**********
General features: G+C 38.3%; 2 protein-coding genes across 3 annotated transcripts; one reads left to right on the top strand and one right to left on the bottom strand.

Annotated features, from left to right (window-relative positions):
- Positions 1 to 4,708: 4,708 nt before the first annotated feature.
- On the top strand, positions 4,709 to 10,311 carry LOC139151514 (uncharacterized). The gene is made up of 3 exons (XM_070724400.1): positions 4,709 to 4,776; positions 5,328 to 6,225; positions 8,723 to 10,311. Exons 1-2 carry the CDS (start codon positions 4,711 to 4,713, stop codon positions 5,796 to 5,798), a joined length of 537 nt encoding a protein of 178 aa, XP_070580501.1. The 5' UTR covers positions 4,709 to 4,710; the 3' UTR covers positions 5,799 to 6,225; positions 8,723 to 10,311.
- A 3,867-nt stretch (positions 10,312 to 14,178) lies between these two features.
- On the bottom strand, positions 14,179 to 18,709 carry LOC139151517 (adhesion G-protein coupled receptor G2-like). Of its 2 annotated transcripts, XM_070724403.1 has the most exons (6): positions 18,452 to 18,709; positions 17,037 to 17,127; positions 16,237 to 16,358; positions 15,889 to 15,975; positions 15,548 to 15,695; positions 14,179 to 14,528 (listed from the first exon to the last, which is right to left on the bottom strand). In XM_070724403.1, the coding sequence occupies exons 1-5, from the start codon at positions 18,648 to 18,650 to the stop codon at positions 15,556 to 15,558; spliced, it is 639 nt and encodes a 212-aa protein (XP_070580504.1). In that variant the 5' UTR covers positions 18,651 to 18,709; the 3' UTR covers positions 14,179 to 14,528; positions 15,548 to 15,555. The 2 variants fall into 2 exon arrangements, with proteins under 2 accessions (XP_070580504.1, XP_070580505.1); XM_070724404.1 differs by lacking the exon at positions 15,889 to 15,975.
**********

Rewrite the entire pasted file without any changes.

General features: G+C 38.3%; 2 protein-coding genes across 3 annotated transcripts; one reads left to right on the top strand and one right to left on the bottom strand.

Annotated features, from left to right (window-relative positions):
- Positions 1 to 4,708: 4,708 nt before the first annotated feature.
- On the top strand, positions 4,709 to 10,311 carry LOC139151514 (uncharacterized). The gene is made up of 3 exons (XM_070724400.1): positions 4,709 to 4,776; positions 5,328 to 6,225; positions 8,723 to 10,311. Exons 1-2 carry the CDS (start codon positions 4,711 to 4,713, stop codon positions 5,796 to 5,798), a joined length of 537 nt encoding a protein of 178 aa, XP_070580501.1. The 5' UTR covers positions 4,709 to 4,710; the 3' UTR covers positions 5,799 to 6,225; positions 8,723 to 10,311.
- A 3,867-nt stretch (positions 10,312 to 14,178) lies between these two features.
- On the bottom strand, positions 14,179 to 18,709 carry LOC139151517 (adhesion G-protein coupled receptor G2-like). Of its 2 annotated transcripts, XM_070724403.1 has the most exons (6): positions 18,452 to 18,709; positions 17,037 to 17,127; positions 16,237 to 16,358; positions 15,889 to 15,975; positions 15,548 to 15,695; positions 14,179 to 14,528 (listed from the first exon to the last, which is right to left on the bottom strand). In XM_070724403.1, the coding sequence occupies exons 1-5, from the start codon at positions 18,648 to 18,650 to the stop codon at positions 15,556 to 15,558; spliced, it is 639 nt and encodes a 212-aa protein (XP_070580504.1). In that variant the 5' UTR covers positions 18,651 to 18,709; the 3' UTR covers positions 14,179 to 14,528; positions 15,548 to 15,555. The 2 variants fall into 2 exon arrangements, with proteins under 2 accessions (XP_070580504.1, XP_070580505.1); XM_070724404.1 differs by lacking the exon at positions 15,889 to 15,975.